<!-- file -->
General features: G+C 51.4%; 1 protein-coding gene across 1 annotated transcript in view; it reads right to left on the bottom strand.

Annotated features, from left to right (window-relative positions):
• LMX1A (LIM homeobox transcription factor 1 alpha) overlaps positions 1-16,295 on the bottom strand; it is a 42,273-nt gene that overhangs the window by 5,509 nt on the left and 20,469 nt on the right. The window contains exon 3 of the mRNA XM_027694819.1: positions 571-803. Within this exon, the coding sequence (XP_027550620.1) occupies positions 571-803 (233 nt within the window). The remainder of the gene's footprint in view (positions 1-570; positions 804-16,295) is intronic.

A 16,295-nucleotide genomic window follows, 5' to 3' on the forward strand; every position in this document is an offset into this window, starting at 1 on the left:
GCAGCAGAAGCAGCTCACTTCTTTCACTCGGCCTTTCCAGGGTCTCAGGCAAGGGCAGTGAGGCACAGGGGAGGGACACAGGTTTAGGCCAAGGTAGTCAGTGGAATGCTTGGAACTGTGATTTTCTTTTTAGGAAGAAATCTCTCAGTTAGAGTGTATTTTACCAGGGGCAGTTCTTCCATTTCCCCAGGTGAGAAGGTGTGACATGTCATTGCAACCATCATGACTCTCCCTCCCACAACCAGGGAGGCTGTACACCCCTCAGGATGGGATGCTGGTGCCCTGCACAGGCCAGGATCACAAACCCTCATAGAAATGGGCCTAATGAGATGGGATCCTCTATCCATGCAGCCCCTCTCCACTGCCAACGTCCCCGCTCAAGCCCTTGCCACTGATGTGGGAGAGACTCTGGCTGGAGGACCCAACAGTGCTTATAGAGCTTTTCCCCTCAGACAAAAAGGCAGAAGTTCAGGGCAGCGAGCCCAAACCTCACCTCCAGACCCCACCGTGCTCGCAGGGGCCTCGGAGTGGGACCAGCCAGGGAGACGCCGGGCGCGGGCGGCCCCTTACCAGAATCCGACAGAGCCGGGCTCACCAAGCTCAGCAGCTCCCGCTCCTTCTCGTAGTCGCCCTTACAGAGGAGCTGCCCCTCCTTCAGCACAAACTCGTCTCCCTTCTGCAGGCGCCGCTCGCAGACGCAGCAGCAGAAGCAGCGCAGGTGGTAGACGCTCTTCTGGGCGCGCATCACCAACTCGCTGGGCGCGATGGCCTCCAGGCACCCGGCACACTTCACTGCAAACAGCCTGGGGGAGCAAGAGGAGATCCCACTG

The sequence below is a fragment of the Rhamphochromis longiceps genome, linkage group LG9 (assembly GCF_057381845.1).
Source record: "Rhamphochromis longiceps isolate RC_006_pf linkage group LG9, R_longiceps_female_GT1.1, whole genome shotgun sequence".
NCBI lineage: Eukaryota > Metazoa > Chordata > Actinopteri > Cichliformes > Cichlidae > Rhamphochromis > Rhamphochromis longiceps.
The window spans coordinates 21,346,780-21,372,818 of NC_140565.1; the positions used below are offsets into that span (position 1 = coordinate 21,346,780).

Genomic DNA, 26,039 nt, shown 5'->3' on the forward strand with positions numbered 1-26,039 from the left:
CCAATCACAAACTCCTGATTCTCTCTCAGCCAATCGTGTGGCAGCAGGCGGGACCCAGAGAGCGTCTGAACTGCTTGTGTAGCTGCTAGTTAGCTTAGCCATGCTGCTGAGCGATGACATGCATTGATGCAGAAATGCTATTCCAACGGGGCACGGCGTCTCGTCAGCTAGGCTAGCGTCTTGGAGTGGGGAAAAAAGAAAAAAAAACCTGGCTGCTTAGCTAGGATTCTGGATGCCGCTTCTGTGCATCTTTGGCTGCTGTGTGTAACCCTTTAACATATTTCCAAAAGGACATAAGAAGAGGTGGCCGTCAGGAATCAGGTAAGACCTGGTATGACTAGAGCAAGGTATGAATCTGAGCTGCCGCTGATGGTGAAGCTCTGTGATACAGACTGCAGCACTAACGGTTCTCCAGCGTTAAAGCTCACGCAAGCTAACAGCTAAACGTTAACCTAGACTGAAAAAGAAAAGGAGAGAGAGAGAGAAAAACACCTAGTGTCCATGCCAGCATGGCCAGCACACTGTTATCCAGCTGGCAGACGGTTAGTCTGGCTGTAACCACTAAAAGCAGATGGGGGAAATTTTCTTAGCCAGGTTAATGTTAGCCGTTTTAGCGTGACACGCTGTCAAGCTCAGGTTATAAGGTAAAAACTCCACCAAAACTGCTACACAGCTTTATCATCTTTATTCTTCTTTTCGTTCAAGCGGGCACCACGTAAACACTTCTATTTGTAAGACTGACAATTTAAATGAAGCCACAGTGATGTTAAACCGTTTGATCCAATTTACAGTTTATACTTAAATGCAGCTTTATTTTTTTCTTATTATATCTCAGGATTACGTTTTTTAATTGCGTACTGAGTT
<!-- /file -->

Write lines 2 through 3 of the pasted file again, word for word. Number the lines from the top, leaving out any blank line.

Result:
Annotated features, from left to right (window-relative positions):
• LMX1A (LIM homeobox transcription factor 1 alpha) overlaps positions 1-16,295 on the bottom strand; it is a 42,273-nt gene that overhangs the window by 5,509 nt on the left and 20,469 nt on the right. The window contains exon 3 of the mRNA XM_027694819.1: positions 571-803. Within this exon, the coding sequence (XP_027550620.1) occupies positions 571-803 (233 nt within the window). The remainder of the gene's footprint in view (positions 1-570; positions 804-16,295) is intronic.